At first, the dreams bothered her. Could something more be wrong with her brain beyond what school told her? She’s never fantasized about a boy. After Saturday’s session with Kato, she believes she understands why, but doesn’t know what to do or who to tell.
What’s the worst that could happen?
She could laugh. Walk away. Tell others.
What’s the best she could say?
How amazing would that be?
When the best option offers so great a reward, Crystal always ignores the danger. Witness—her encounter with the moose this morning.
Maybe she’ll talk to Haley today.
Brooke Skipstone is a multi-award winning author who lives in Alaska where she watches the mountains change colors with the seasons from her balcony. Where she feels the constant rush toward winter as the sunlight wanes for six months of the year, seven minutes each day, bringing crushing cold that lingers even as the sun climbs again. Where the burst of life during summer is urgent under twenty-four-hour daylight, lush and decadent. Where fish swim hundreds of miles up rivers past bear claws and nets and wheels and lines of rubber-clad combat fishers, arriving humped and ragged, dying as they spawn. Where danger from the land and its animals exhilarates the senses, forcing her to appreciate the difference between life and death. Where the edge between is sometimes too alluring.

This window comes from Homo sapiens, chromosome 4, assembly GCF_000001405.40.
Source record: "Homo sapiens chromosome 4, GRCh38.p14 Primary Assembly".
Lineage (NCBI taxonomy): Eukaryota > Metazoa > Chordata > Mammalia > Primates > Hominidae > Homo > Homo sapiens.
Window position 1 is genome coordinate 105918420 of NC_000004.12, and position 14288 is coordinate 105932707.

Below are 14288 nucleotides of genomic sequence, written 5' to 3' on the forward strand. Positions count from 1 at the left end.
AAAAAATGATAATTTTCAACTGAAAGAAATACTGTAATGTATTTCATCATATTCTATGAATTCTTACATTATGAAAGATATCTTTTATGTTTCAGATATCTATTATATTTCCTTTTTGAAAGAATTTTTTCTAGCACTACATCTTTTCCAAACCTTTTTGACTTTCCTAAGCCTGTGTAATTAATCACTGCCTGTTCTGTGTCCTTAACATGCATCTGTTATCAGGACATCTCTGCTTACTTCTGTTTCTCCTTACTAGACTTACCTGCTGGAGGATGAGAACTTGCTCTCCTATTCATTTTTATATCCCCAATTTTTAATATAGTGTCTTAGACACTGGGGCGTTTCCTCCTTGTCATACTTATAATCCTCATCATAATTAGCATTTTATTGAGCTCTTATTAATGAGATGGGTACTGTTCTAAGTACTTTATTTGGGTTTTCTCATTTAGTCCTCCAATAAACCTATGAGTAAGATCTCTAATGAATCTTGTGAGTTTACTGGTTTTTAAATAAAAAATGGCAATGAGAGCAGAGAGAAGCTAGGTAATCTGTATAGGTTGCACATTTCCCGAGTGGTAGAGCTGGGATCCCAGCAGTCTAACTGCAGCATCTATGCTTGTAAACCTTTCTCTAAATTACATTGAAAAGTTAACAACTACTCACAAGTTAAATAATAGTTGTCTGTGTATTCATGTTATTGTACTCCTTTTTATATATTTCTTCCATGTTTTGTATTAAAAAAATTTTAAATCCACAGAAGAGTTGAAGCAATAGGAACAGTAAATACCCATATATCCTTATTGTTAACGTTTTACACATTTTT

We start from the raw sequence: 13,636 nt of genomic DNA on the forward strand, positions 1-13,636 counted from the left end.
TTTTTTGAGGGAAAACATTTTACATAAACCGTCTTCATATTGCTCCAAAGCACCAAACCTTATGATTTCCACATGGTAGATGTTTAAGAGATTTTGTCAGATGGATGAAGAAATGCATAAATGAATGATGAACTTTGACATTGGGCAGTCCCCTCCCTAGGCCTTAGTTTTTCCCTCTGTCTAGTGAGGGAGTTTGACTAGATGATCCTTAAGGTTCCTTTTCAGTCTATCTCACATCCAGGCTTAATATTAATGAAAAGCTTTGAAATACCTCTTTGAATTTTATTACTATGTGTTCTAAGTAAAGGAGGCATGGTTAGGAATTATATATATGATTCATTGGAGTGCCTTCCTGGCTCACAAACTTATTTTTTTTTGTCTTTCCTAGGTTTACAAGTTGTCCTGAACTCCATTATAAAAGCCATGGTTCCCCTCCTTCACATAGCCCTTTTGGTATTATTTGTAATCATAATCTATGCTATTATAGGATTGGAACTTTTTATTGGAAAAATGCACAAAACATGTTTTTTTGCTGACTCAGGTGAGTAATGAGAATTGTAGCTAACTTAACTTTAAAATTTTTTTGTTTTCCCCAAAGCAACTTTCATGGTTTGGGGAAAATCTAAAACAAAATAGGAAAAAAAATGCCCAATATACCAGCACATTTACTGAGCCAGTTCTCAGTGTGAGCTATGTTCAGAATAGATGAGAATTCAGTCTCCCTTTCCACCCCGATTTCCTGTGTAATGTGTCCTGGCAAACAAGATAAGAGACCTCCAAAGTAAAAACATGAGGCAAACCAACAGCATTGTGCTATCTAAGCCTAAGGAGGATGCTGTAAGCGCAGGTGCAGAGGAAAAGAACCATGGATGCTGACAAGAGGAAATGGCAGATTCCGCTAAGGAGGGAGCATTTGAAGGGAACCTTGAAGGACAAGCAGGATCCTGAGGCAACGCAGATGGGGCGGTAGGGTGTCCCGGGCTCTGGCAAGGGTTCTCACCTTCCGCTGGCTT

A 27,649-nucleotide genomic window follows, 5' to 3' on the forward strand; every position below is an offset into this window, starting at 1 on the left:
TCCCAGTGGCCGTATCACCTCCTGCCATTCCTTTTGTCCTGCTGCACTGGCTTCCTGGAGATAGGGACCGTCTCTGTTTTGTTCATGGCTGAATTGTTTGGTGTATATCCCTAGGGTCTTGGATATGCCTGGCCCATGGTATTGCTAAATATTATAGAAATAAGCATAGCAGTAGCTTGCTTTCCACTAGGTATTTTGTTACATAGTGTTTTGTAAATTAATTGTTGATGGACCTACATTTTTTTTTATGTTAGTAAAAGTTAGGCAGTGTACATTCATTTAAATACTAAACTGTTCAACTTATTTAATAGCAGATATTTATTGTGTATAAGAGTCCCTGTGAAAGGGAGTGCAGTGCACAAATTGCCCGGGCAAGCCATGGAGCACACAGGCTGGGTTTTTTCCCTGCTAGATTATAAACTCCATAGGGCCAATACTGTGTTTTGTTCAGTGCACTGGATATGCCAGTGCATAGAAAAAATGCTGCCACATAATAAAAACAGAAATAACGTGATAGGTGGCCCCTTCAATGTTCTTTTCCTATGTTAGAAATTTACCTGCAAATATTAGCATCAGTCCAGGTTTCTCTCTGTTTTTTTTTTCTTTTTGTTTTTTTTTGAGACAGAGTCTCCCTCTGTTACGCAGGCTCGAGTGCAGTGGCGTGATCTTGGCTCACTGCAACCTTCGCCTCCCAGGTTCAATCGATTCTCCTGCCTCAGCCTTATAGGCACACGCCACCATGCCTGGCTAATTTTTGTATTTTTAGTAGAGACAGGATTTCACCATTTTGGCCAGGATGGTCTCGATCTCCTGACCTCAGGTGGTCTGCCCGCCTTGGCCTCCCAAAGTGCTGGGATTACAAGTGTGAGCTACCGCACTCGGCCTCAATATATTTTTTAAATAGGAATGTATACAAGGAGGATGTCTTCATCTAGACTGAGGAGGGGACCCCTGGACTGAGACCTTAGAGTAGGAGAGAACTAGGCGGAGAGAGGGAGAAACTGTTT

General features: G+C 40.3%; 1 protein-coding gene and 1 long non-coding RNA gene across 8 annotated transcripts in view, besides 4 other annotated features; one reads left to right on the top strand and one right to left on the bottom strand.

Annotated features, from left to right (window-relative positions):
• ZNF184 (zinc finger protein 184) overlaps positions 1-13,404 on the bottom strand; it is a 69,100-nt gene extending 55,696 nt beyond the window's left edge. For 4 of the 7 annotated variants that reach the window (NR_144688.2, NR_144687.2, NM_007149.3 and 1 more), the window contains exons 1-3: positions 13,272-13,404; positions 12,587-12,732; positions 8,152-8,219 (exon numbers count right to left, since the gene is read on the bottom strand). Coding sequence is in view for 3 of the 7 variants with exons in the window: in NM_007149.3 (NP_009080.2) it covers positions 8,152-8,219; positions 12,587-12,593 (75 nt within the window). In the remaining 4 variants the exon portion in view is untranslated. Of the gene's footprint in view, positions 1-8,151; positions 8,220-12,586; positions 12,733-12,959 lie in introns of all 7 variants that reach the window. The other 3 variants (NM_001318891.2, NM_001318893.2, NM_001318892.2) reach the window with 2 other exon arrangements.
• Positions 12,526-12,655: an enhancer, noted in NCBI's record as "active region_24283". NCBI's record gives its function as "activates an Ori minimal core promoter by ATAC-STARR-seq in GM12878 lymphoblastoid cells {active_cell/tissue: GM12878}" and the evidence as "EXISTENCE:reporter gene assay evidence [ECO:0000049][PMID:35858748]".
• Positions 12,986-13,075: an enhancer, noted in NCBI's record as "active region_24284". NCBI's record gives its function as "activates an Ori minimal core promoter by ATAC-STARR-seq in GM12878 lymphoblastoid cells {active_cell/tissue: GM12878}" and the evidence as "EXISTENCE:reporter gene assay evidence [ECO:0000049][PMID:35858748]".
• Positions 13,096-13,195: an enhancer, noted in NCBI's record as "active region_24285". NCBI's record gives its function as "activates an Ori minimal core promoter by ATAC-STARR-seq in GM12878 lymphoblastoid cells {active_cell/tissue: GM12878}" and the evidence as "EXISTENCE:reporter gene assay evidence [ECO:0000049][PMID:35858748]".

Some Laneys Died is her second novel. Her first was Someone To Kiss My Scars, also available in French (Embrasser Mes Blessures) and Spanish (Alguien Que Bese Mis Heridas).